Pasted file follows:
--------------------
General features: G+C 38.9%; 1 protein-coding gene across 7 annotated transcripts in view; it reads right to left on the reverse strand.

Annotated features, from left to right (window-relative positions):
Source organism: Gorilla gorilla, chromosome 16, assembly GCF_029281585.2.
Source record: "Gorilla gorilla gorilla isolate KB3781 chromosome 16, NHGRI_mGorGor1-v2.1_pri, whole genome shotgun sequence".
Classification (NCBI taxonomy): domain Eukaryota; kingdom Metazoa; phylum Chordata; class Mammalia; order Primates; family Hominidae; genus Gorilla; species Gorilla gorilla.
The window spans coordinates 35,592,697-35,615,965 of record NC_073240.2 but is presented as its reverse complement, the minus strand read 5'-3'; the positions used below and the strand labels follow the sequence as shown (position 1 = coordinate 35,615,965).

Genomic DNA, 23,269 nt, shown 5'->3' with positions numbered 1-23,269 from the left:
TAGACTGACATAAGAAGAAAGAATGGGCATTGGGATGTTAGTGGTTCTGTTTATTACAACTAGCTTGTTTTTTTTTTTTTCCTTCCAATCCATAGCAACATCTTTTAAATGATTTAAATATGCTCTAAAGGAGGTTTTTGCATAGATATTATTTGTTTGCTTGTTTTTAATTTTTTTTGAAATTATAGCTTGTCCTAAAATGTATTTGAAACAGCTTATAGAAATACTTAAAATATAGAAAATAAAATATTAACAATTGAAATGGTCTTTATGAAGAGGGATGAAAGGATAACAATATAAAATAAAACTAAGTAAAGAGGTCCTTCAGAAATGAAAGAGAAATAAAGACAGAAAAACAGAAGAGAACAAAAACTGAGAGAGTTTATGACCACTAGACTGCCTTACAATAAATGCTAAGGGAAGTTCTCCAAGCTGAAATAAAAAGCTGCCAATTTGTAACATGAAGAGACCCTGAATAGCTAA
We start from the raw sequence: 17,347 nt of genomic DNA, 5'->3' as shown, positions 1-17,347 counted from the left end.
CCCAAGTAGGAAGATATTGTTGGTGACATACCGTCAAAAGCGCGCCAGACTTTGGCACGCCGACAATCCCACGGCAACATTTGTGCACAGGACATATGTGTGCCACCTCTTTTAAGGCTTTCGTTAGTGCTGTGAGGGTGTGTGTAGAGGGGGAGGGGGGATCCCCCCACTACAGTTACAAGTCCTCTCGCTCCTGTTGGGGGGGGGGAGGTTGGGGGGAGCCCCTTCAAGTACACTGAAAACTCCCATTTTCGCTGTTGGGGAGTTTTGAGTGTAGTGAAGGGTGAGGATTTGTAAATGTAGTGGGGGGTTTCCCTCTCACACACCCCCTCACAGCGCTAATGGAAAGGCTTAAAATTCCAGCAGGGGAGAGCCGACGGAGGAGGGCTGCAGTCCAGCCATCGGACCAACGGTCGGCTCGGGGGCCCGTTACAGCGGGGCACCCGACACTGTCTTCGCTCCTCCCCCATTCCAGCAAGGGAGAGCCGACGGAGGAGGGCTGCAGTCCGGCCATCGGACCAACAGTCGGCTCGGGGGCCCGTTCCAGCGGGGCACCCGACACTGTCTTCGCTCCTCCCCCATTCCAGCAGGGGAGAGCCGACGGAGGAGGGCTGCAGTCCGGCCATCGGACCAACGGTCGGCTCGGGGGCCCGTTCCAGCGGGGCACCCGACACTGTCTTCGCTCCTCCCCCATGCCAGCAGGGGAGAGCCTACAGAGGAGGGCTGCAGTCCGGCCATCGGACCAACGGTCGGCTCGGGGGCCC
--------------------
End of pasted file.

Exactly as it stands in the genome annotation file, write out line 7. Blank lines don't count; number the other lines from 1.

Genomic DNA, 23,269 nt, shown 5'->3' with positions numbered 1-23,269 from the left: